Ante Detim matrem cornu tibicen adunco 
Cum canit, e?igiue quis stipis aera neget> 4 

i The Chiistians of Bitliynia met, it appears, before it was light, because they were afraid to hold their religious 
assemblies in open day, lest theii enemies should asbault or seize them. Their salutation at parting was piobably that 
\vhich Paul (Rom xvi. 16) recommended their mutual danger increasing their mutual attachment, Salutations were 
frequently, as they still are, expi eased by wilting or orally. Such are those to our neighbours and friencjs expressive 
of courtesy or of regaid. " Bowing at the name of Jesus" appeals to have been introduced from a belief in his Deity, 
and from its being supposed to be required, by what St. Paul says to the Philippians, (ii, 10,) where sv would, perhaps, 
be more correctly rendered by in than by at* Editor. 

* Ovid's Epist. i. /. 11. 


When to the mighty Mother pipes the swain, 
Grudge not a trifle for his pious strain. 

No person can have spent a winter in Rome withoat having been often awakened before day- 
break, by the beautiful and plaintive airs of these simple shepherds on their bagpipes. * 

A remnant of the Eleusinian mysteries of Ceres is &till retained in the festival of St, Agatha in 
Sicily- The same horse-races are continued, the same processions made by friendly societies, 
(the sodalitates of antiquity,) in which the image of the saint, on a triumphal car, and the sacred 
relics, are borne about with wax lights of an enormous size, precisely as was usual in the pro- 
cessions in honour of Ceres. The procession takes place on the fourth day of the festival of the 
saint, as it did on the fourth day of the festival of Ceres. At the conclusion of the festival in 
each case, the sacred relics, which were only shewn on those occasions, were offered to the people 
to kiss $ and, finally, as the Eleusinian mysteries were celebrated twice a year, in spring and in 
autumn, so are the festivals of St. Agatha. 

The numerous names of the Gods of the Heathens are closely copied by the Christians, The 
ancient Romans had the Jupiter Tonans, Jupiter Sponsor, Jupiter Capitolinus, &c., &c. j then 
Venus Calva, Venus Verticordia, Venus Capitolina, &c., &c. The modern Romans have their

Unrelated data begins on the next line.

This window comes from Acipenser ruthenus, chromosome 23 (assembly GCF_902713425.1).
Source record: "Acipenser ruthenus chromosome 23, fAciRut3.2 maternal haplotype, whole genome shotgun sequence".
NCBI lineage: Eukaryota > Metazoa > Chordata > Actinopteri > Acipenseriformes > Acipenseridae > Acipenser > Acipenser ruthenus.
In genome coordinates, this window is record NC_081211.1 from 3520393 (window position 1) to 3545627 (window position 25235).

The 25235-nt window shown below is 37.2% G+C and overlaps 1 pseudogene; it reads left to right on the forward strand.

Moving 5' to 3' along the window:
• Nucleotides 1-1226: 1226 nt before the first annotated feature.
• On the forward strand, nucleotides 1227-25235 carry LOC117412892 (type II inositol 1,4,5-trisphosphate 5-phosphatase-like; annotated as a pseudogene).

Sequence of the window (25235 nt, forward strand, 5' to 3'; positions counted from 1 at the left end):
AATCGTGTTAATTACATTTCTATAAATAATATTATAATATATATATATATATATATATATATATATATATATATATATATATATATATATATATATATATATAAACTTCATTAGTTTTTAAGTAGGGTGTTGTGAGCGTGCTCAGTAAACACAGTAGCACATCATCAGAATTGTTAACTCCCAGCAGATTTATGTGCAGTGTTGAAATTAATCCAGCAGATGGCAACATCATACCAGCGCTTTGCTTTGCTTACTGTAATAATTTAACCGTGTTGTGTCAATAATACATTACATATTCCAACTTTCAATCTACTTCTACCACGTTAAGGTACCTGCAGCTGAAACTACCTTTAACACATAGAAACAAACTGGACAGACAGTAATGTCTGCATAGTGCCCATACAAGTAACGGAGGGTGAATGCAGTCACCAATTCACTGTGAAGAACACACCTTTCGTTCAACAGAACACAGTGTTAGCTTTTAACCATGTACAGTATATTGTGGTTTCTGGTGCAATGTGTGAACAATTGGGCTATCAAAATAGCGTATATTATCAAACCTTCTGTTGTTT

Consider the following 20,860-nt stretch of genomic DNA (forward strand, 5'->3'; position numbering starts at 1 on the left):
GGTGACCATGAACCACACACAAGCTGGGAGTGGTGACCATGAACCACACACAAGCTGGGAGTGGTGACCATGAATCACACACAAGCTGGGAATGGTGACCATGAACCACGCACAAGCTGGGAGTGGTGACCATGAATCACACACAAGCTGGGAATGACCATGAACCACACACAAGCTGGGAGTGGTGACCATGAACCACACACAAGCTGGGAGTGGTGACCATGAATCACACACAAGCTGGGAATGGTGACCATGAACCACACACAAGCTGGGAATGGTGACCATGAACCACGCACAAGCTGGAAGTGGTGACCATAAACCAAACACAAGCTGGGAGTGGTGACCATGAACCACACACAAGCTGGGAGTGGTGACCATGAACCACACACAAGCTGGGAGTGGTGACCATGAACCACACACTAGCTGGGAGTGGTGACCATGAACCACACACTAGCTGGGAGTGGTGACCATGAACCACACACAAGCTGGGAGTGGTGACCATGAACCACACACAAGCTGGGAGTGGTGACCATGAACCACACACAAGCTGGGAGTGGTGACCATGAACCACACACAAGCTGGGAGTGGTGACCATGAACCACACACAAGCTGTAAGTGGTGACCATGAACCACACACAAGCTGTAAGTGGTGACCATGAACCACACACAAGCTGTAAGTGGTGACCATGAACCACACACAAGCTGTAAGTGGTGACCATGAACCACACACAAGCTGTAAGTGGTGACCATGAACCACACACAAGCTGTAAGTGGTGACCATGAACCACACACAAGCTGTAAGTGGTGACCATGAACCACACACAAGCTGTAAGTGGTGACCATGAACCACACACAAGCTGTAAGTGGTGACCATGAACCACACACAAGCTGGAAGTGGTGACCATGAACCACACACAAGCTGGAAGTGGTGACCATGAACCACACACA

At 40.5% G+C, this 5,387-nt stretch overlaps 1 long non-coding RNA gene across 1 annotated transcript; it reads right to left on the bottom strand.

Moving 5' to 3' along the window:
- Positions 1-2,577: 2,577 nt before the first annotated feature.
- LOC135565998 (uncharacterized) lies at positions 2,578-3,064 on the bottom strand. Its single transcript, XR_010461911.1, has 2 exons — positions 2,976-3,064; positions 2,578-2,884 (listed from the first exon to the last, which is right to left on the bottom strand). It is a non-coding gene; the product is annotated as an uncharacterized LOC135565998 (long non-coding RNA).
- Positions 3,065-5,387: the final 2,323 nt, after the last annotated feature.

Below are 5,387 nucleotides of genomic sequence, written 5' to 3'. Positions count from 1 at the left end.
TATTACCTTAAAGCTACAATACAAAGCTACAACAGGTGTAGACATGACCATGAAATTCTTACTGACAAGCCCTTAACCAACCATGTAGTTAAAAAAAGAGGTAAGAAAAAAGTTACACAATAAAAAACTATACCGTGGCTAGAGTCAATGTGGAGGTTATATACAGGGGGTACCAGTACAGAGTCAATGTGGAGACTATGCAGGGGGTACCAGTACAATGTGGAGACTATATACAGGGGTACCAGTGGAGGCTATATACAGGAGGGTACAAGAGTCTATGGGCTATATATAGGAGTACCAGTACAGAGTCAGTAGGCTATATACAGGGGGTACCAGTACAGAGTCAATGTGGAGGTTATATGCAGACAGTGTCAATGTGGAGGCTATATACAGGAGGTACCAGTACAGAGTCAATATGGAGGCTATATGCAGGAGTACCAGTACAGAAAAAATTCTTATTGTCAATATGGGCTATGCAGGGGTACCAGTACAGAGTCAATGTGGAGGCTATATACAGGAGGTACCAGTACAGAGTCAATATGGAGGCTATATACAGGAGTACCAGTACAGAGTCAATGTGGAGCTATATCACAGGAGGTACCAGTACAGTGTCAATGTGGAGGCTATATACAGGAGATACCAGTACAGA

St. Pietro in Vaticano \ St. Pietro in Vinculo j St. Pietro in Carcere, &c., &c. ' y Sa. Maria degli 
Angeli > Sa. Maria della Consolazione ; Sa. Maria dell* Anima, &c., &c., to the number, as stated 
under her image at Loretto, of upwards of forty names : and in the same manner as the temples 
were sometimes dedicated to several ancient Divi or Gods, so the churches are sometimes dedicated 
to several modern Divi or Saints. The temple of Vesta is now the church of the Madonna of the 
Sun 9 fire being the prevailing idea in. both appellations. That of Romulus and Remus is now the 
church of Cosmo and Damien twin brothers. The temple of Bacchus or the St. Liber, on the 
promontory of Ancona, is now the church of the Holy Liberius descended ex stirpe regum Arme- 
niorum. The church of St. Denis, near Pans, has succeeded to the temple of Dionusos. The 
Romans had a tradition, that Anna Perenna, the sister of Dido, was cast ashore near the Numi- 
cus, in which she ultimately drowned herself, and of which she became the protecting nymph. 
She is succeeded by Sa. Anna, the sister of the Virgin, to whose name the epithet Petronilla is 
added, for some unknown reason. 

The Heathens constantly erected temples as votive offerings to their Gods, as was the case with 
the temple of Jupiter Tonans, erected by Augustus, out of gratitude for his escape from lightning 
which killed several of his attendants ; and so are Christian churches : for instance, the church 
Della Salute, erected in memory of the deliverance of Venice from plague in 1586. The ancient 
temples and modern churches are equally built to record certain events or to receive certain 
sacred deposits. Their walls, in ancient as in modern times, were ornamented with pictures. a 
The images in each case were equally loaded with finery, jewels, paint, &c., and kept in sacred 
recesses with curtains before them* The temples in ancient, like the churches in modern times, 
were open from morning to night, with a small intermission at noon. The ancient sacrifice is 
succeeded by the sacrifice of the mass : the attending boys in white tunics are continued as in, 
ancient times. The Mozzetta and Sottana of the priests, from the latter of which our cassock is